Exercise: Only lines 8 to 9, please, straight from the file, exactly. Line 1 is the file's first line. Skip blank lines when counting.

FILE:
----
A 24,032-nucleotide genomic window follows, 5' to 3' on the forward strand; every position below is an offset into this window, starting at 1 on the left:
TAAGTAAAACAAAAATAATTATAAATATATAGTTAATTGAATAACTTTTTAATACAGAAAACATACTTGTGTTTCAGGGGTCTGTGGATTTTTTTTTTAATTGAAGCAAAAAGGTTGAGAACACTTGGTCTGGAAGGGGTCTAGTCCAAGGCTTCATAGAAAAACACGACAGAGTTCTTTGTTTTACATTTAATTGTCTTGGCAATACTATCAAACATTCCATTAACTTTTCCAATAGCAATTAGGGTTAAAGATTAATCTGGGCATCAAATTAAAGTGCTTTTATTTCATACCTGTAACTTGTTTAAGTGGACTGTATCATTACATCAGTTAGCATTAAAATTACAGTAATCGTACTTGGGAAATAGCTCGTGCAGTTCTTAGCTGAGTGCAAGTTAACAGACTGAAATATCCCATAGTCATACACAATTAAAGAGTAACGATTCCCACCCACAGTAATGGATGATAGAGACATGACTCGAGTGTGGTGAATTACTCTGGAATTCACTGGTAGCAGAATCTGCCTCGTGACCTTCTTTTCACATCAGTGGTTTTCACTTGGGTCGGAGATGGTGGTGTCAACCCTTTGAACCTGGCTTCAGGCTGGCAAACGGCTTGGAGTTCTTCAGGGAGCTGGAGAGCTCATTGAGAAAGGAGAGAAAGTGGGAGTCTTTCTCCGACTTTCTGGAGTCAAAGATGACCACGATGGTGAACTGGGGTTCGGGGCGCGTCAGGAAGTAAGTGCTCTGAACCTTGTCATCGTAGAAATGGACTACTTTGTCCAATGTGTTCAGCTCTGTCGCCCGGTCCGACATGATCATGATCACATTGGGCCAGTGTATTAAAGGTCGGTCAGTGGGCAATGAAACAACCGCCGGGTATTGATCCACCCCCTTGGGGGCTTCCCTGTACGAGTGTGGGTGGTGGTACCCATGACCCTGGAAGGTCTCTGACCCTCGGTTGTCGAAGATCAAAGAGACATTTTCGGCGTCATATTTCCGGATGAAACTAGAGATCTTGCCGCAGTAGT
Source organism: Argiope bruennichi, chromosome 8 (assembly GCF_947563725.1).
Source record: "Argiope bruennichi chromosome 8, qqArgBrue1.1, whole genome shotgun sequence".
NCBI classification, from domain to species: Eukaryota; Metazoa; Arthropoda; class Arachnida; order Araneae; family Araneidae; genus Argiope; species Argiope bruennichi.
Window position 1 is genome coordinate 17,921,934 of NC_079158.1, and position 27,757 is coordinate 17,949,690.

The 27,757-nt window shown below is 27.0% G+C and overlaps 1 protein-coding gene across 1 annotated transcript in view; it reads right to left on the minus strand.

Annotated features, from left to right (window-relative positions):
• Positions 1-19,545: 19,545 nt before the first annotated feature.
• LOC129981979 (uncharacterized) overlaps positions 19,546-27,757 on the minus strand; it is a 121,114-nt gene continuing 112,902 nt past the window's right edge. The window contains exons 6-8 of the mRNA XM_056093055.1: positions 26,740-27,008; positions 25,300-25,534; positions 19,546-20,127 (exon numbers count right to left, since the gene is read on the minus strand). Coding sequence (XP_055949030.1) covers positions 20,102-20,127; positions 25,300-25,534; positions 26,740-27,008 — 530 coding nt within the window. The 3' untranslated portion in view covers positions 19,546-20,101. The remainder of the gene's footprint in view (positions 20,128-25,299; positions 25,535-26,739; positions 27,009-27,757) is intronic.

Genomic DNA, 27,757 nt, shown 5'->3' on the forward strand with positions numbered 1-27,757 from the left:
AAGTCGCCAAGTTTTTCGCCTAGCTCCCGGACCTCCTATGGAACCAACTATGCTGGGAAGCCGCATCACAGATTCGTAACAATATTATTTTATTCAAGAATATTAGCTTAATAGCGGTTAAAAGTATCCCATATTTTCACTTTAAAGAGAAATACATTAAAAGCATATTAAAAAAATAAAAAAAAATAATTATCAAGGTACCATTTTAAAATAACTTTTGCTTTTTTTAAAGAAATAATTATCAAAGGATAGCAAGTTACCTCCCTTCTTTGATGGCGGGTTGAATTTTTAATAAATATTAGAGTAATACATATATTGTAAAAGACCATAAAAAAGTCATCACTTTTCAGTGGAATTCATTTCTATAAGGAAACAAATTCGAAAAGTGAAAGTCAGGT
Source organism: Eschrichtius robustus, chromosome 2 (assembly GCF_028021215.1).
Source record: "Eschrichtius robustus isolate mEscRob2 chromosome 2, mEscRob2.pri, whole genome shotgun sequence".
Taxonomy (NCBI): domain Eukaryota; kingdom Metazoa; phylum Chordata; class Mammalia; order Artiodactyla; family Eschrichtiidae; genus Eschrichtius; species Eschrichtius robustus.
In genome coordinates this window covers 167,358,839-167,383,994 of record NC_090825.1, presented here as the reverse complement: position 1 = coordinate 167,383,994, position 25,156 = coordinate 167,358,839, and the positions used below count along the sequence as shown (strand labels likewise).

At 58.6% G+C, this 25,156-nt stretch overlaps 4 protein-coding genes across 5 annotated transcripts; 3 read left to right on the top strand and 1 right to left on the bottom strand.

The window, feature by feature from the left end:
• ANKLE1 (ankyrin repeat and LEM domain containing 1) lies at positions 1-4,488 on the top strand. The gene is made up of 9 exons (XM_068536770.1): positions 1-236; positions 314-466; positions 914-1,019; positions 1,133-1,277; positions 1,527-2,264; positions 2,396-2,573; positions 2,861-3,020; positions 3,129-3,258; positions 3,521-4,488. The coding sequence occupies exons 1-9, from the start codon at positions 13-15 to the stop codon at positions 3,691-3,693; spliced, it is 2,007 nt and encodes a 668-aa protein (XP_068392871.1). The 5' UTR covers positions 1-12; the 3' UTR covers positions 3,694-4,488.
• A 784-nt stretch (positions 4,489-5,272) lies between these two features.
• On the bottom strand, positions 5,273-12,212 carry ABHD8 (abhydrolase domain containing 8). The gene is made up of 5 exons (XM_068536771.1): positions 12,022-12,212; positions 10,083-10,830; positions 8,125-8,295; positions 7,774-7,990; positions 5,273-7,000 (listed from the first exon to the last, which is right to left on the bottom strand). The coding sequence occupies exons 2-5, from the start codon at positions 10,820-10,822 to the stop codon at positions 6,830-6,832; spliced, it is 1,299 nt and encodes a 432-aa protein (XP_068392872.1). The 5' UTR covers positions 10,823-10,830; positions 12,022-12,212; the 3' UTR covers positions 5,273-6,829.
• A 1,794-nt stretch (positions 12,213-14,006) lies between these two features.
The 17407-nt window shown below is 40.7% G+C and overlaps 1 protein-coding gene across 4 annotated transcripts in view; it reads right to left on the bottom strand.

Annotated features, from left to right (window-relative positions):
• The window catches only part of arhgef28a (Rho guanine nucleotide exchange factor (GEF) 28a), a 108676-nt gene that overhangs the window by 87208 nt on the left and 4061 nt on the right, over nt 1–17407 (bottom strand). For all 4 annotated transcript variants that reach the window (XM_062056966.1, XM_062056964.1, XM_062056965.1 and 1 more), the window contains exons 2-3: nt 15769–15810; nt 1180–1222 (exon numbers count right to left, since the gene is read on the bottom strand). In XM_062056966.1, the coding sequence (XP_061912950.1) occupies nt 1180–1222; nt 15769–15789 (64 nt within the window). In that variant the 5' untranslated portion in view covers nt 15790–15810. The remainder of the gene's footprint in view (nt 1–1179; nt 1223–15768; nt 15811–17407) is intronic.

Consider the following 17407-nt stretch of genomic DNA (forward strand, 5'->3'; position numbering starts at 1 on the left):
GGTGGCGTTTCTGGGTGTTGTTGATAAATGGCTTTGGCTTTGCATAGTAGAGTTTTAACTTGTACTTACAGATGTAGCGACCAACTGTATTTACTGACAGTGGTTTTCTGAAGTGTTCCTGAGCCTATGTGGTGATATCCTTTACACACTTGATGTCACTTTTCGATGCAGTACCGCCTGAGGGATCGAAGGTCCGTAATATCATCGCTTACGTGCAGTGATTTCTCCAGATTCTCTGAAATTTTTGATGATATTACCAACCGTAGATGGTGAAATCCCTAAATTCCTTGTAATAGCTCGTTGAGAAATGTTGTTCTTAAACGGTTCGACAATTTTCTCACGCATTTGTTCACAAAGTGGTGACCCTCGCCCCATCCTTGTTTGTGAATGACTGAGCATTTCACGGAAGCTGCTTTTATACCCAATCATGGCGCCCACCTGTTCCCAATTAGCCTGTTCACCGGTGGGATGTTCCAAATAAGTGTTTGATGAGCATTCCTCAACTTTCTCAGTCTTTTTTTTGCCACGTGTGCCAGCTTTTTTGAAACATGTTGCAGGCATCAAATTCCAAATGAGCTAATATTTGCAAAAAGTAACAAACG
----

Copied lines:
Annotated features, from left to right (window-relative positions):
• Positions 1-19,545: 19,545 nt before the first annotated feature.